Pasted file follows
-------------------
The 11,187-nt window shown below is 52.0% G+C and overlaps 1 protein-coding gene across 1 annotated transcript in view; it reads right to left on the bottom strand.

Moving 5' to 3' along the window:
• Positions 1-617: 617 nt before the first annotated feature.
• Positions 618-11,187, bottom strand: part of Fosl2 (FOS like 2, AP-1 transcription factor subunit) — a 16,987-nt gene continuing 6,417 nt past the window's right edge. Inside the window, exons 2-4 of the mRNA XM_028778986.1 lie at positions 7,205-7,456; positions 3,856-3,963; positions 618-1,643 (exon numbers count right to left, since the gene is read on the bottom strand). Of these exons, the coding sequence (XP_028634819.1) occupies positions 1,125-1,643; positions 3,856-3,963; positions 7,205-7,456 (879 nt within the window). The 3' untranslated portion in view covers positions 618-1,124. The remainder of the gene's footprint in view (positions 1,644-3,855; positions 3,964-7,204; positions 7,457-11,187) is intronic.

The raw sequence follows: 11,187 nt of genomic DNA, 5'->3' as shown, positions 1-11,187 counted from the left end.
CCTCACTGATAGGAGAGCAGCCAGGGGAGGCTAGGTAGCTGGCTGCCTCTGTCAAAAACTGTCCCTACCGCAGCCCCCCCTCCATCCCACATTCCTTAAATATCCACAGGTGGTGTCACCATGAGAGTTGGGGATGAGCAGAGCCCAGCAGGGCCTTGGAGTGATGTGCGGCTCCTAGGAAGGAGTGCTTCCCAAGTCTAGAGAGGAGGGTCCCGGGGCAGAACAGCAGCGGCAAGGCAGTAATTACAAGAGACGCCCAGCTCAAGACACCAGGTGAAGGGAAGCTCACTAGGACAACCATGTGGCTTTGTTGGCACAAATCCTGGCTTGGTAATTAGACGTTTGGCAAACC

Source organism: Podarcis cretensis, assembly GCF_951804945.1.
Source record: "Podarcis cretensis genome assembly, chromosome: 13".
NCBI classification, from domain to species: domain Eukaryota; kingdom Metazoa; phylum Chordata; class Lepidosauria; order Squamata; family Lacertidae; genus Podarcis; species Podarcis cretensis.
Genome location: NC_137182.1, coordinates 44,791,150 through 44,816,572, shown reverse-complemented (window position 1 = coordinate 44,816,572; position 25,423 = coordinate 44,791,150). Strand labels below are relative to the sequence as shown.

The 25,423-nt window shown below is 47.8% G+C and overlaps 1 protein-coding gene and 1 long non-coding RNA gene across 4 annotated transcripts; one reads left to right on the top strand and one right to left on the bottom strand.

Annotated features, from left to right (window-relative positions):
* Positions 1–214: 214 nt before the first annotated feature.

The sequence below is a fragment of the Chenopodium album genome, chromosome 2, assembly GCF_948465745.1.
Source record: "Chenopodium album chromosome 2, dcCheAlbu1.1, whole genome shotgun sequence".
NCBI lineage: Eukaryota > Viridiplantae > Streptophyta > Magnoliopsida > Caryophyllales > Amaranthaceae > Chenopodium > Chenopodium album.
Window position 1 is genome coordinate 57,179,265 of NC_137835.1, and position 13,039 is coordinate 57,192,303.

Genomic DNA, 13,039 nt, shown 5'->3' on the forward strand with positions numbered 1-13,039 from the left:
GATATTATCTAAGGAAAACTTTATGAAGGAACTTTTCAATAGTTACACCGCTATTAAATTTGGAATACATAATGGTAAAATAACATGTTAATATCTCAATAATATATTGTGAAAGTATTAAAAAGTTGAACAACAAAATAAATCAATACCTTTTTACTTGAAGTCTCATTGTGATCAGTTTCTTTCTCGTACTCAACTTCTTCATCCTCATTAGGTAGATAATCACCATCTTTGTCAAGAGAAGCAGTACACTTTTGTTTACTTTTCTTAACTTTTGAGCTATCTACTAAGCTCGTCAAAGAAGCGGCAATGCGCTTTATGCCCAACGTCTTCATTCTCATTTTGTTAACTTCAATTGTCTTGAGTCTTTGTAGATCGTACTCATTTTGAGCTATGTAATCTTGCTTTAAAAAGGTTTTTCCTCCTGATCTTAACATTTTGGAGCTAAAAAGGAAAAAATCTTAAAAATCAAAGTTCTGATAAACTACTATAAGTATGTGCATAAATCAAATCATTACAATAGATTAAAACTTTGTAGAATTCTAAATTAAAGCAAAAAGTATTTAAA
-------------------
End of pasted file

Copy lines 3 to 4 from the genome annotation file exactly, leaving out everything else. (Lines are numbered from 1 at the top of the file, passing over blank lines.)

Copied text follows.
• Positions 1-617: 617 nt before the first annotated feature.
• Positions 618-11,187, bottom strand: part of Fosl2 (FOS like 2, AP-1 transcription factor subunit) — a 16,987-nt gene continuing 6,417 nt past the window's right edge. Inside the window, exons 2-4 of the mRNA XM_028778986.1 lie at positions 7,205-7,456; positions 3,856-3,963; positions 618-1,643 (exon numbers count right to left, since the gene is read on the bottom strand). Of these exons, the coding sequence (XP_028634819.1) occupies positions 1,125-1,643; positions 3,856-3,963; positions 7,205-7,456 (879 nt within the window). The 3' untranslated portion in view covers positions 618-1,124. The remainder of the gene's footprint in view (positions 1,644-3,855; positions 3,964-7,204; positions 7,457-11,187) is intronic.